FYI May 20, 2018


 
 

 
 
 
 

On This Day

1631 – The city of Magdeburg in Germany is seized by forces of the Holy Roman Empire and most of its inhabitants massacred, in one of the bloodiest incidents of the Thirty Years’ War.

Magdeburg (German pronunciation: [ˈmakdəbʊɐ̯k] (About this sound listen); Low Saxon: Meideborg, [ˈmaˑɪdebɔɐ̯x]) is the capital city and the second largest city of the state of Saxony-Anhalt, Germany. Magdeburg is situated on the Elbe River.

Otto I, the first Holy Roman Emperor and founder of the archbishopric of Magdeburg, was buried in the town’s cathedral after his death. Magdeburg’s version of German town law, known as Magdeburg rights, spread throughout Central and Eastern Europe. The city is also well known for the Sack of Magdeburg, which sparked outrage across the Protestant world and became the worst massacre of the Thirty Years’ War. Prior to it, Magdeburg was one of the largest and most prosperous German cities, and a notable member of the Hanseatic League. Magdeburg was destroyed twice in its history. Though aerial bombing by the Allies destroyed much of the city in 1945, it suffered a much greater damage at the hands of Catholics in 1631.

Magdeburg is the site of two universities, the Otto-von-Guericke University and the Magdeburg-Stendal University of Applied Sciences.[2]

Nowadays Magdeburg is a traffic junction as well as an industrial and trading centre. The production of chemical products, steel, paper and textiles are of particular economic significance, along with mechanical engineering and plant engineering, ecotechnology and life-cycle management, health management and logistics.

In 2005 Magdeburg celebrated its 1200th anniversary. In June 2013 Magdeburg was hit by record breaking flooding.[3]

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Born On This Day

1882 – Sigrid Undset, Danish-Norwegian novelist, essayist, and translator, Nobel Prize laureate (d. 1949)

Sigrid Undset (20 May 1882 – 10 June 1949) was a Norwegian novelist who was awarded the Nobel Prize for Literature in 1928.[2]

Undset was born in Kalundborg, Denmark, but her family moved to Norway when she was two years old. In 1924, she converted to Catholicism. She fled Norway for the United States in 1940 because of her opposition to Nazi Germany and the German invasion and occupation of Norway, but returned after World War II ended in 1945.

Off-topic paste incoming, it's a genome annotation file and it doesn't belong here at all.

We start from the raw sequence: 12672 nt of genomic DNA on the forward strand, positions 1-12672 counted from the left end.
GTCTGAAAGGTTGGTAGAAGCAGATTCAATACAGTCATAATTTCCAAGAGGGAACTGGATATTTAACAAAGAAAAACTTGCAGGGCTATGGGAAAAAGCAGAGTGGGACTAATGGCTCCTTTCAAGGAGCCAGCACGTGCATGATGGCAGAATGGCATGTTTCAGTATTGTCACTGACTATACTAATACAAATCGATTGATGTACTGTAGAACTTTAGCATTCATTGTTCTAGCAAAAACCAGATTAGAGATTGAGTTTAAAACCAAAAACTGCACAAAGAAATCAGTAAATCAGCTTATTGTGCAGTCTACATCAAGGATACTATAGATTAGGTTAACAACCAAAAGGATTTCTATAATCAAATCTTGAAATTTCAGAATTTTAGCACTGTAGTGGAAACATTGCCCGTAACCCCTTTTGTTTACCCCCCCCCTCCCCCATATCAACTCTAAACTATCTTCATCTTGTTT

Her best-known work is Kristin Lavransdatter, a trilogy about life in Scandinavia in the Middle Ages, portrayed through the experiences of a woman from birth until death. Its three volumes were published between 1920 and 1922.

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FYI

Open Culture Josh Jones: Hear a 12-Hour Playlist of Experimental Symphonic Noise Rock by Avant-Garde Guitarist and Composer Glenn Branca (RIP)
 
 
 
 
By Gary Price: DataCite Offers a Look at DOI Registrations for Software (58,301 DOIs Registrations as of May 16th)
 
 
 
 
By Gary Price: The Television Academy Foundation Launches New Portal For “The Interviews: An Oral History of Television”
 
 
 
 

The Public Domain Review Latest Newsletter: Exquisite Rot: Spalted Wood and the Lost Art of Intarsia, Maps Showing California as an Island, Mnemonic Alphabet of Jacobus Publicius (1482) and more ->
 
 
 
 
By Diana Hockley: The Odd Cat Sanctuary
Recently Diana discovered a wonderful and very special cat sanctuary, the Odd Cat Sanctuary in Salem, Massachusetts. So she took some time to chat with it’s founder Tara Kay.
 
 
 
 
By Seth Ferranti: The Morphine Queen Who Defied the Nazis
 
 
 
 
Maria Popova’s Brain Pickings: Two Hundred Years of Blue Cerulean splendor from Goethe, Thoreau, Virginia Woolf, Vladimir Nabokov, Rachel Carson, Toni Morrison, and other literary masters.
 
 
 
 

Ideas

New Life on a Homestead: Homemade Toys Part 1: How To Make a Fairy Dollhouse
 
 
 
 
By Penelopy Bulnick: Easy Crochet Dishcloth / Washcloth
 
 
 
 

 
 
 
 

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